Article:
You or someone you know gets a nasty, deep, dirty wound on the lower leg and cut an artery in the process. I will ignore the cost of an ambulance as it doesn't reflect Gem's case, but typically your  bill begins with a $2000 ride in the ambulance. Instead you have someone drive you to the ER. They assess and clean the wound. The on call specialist is contacted and comes to assess. You are then taken to the OR for emergent care and undergo general anesthesia, irrigation, debridement and closure of the wound (not likely to happen BTW - if it is dirty it usually is left open with a second trip to the OR planned later for closure, but we will skip this to mirror Gem better oh and my OR charges $85 per minute the patient is in the room - not including any supplies, anesthesia charges etc...just the time the room is being used). You are taken to the ICU overnight for monitoring. In the morning you get transferred to a private room for 2 weeks. The specialist comes to visit daily (her care is now free thank you very much insurance rules) as does a primary doctor, infectious disease specialist, probably physical therapy and occupational therapy and a social worker. All charge you every single time they walk into the room.

Anyone want to guess how much that bill would cost?

I don't have time to figure it out exactly, but if it is under $30,000 you would be extremely lucky. I'm not down playing Gem's bill and it does hurt us financially to have to come up with the funds to cover it, but when people start to complain about how much vet medicine costs I get irritated. The above scenario happens all the time in human medicine and nobody bats an eye because the consumer and the payer are separated.

Anyway....I won't get started on that tirade.

I will update the financial information as we progress and I know more. She will be coming home Friday baring anything unforeseen once the cast comes off and that is when we will get the itemized bill and know the final amount due. We will also know if we are looking at continued care in the form of wound care and special shoes etc...


  1. Based on you and Saiph's experiences the past two weeks, I too am looking at insurance.

    1. That is on my to do list once we get things sorted out again

  2. Sounds like you and I have similar logic and finances when it comes to the horses. I would not put a horse through colic surgery and don't have insurance on my guys. I do have a cc with a very high limit that is sitting mostly empty just in case of emergency. When Herbie got hurt and we got a $1000+ deposit, I was lucky enough to pay it in cash, but with the horses, I would use my credit card.

    As for human medical costs... Mike had a kidney stone shortly after I broke my leg. He was in the ER waiting room for a few hours, but the second his butt hit the chair in the actual OR, the pain passed. He got an x-ray/ultrasound to confirm the stone, and a referral to another Dr. That's it. The bill came to $20,000 (covered by insurance, but still!!!)

    As for my broken leg... that was over $100,000....

    1. Wow...I was figuring my 30K was way low, but with your bill I'm sure this would be around the 100k mark as well. Human medicine jumped off the deep end a long time ago and until people start seeing the bills and understanding the charges it won't change or ever be affordable.

  3. Thank you for including the comparison to the human medical side costs. So many people don't bother to look at the cost before insurance. My CT scan + ER visit + sutures on my head with the concussion was $2,000. I was in the hospital 1.5 hrs. Insurance only covered $200 of that. I was honestly expecting the total cost to be more though.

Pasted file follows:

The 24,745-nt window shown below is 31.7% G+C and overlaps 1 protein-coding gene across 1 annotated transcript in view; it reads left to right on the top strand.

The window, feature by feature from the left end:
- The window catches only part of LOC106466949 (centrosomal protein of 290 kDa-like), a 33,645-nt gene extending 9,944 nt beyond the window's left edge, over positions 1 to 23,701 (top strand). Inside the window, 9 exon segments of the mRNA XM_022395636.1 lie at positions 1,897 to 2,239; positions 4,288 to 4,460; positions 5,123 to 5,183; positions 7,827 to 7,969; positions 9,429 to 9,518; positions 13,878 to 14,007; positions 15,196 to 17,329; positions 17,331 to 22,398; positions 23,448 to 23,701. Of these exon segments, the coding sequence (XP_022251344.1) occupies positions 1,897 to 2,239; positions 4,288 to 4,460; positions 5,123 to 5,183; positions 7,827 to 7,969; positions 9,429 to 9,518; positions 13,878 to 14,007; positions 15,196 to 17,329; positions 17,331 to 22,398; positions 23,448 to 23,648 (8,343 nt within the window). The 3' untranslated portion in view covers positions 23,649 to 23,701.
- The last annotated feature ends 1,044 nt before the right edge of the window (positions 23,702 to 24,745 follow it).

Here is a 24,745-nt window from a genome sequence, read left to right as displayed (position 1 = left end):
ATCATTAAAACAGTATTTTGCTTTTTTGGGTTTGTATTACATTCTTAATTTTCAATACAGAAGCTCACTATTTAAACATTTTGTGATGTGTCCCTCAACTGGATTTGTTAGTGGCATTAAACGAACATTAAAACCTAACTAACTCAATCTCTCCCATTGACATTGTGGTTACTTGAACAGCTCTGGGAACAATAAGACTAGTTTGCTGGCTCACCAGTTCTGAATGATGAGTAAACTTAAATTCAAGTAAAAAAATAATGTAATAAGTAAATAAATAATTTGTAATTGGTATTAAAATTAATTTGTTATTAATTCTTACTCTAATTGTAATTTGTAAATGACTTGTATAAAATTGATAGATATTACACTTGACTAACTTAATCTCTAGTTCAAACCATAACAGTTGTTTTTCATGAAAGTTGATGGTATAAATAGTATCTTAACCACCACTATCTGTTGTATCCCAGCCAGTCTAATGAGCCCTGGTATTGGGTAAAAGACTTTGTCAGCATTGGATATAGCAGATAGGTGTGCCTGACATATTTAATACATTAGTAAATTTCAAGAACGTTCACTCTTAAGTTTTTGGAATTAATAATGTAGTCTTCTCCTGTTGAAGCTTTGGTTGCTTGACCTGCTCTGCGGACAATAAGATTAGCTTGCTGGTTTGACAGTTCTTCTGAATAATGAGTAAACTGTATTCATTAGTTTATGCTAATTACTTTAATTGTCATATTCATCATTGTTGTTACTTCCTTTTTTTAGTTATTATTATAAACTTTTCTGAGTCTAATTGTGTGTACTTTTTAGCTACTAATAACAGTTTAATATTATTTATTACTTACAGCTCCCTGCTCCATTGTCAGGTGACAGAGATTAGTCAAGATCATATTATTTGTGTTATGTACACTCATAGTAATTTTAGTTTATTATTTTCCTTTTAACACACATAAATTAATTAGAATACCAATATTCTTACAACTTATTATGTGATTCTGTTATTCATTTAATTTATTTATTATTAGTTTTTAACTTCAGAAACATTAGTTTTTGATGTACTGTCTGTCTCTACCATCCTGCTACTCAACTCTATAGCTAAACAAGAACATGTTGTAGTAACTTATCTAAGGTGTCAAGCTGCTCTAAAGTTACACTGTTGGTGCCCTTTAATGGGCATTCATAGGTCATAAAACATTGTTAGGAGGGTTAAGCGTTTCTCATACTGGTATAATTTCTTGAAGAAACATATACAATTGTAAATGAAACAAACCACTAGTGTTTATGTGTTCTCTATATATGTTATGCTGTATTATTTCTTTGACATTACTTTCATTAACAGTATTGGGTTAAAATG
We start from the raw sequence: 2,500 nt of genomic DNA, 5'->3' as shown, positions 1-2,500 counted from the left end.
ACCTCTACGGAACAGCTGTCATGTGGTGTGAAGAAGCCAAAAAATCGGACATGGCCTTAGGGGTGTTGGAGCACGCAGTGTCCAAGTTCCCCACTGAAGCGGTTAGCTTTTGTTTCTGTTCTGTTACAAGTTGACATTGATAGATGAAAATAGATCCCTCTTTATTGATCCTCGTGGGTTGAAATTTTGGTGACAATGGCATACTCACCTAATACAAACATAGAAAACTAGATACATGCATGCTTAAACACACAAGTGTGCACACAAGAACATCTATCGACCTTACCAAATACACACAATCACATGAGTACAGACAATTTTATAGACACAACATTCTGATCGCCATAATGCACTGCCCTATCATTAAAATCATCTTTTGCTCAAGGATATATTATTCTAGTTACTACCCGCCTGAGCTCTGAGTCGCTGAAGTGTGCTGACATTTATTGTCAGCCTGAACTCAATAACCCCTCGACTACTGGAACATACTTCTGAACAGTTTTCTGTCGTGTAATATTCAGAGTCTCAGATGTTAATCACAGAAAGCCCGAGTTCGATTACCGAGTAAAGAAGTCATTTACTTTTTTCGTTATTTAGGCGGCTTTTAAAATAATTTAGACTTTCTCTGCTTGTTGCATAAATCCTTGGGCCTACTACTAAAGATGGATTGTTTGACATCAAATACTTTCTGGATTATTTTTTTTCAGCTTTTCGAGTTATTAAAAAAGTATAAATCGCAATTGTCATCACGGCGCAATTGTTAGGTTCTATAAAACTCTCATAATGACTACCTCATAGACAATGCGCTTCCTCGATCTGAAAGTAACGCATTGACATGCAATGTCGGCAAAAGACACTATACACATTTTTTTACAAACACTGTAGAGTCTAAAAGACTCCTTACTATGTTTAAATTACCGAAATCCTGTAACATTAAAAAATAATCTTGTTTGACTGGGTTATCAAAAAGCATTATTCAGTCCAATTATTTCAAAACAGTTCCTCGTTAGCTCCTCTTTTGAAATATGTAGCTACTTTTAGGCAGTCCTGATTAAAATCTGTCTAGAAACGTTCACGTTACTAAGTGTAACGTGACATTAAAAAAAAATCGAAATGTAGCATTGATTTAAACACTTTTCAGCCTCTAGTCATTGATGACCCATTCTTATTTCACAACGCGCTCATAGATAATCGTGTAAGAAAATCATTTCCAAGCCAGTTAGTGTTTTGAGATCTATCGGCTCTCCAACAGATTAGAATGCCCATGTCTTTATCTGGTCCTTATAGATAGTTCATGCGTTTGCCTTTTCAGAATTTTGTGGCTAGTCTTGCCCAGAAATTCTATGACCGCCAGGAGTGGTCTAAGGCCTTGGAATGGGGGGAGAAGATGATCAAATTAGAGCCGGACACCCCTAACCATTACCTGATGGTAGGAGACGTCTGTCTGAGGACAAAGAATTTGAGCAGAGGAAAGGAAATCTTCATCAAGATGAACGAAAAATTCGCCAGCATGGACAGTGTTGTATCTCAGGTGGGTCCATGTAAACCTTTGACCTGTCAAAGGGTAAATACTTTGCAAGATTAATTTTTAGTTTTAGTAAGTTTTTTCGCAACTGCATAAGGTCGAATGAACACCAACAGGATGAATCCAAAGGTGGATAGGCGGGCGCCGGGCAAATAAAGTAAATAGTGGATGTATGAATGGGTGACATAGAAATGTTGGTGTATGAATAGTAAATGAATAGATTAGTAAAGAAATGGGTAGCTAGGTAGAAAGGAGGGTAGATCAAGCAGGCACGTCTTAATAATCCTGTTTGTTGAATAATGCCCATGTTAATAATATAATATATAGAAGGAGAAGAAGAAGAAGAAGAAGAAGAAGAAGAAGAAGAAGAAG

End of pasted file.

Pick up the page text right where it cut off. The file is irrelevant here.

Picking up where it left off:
I wouldn't do colic surgery, which is why my insurance was not higher. It can be up to $10,000 for major medical/surgical with my insurance company. That will be changing after this...but even then, colic surgery is not an option. I agree with you and Dom: I don't think it's fair to the horse. A horse that has colic surgery will have a 50% chance of needing colic surgery again. Not worth it to me. I got it for this type of insanity that you and I are going through. It had already more than paid for itself with Lily's annular ligament injury 2 years ago. 4 ultrasounds, full rads of the fetlock and hoof, multiple vet visits, a stint with cellulitis in that leg, injectable antibiotics, sedatives...it ended up totalling around $3000 when all was said and done. I paid for $600 of that out of pocket. My yearly premium is $350. I kept her insured after that. Her annular ligament on her left hind (same leg as now!) is excluded, and thankfully this injury was higher up...but that's her only exclusion. If you have Gem insured, the exclusion will only be the part of her hoof that was lacerated. So most of her leg would still be covered. ;)

    I had this general impression that high limit cards were hard to get, but I've never tried to get our limits greatly increased, so we will be doing that after this.

    1. Most credit card companies are more than happy to up your limit. Start by calling the cards you already carry and have a good history with. When we adopted Wyatt we had to get money fast and so we called our cards and they upped the limit for us.

  4. I actually had human colic surgery, and was in the hospital for 2 days. My price tag for that was $18k outside of Boston at a teaching hospital.

    I have long decided against insurance for Tristan, and have never really regretted not going for it, honestly. I've been ok to cover his problems (including surgery) in cash, and he has a chronic colic issue that meant many really useful things would've been excluded.

    Thanks for your honesty and your forthright explanations, though. It's always useful to have transparency.

    1. Human medicine is very expensive. Insurance is a tricky thing. If you never have a big bill, then you spent more having the insurance in the long run. This is my first major horse incident, so it was a double hit on both my emotions and my pocket book.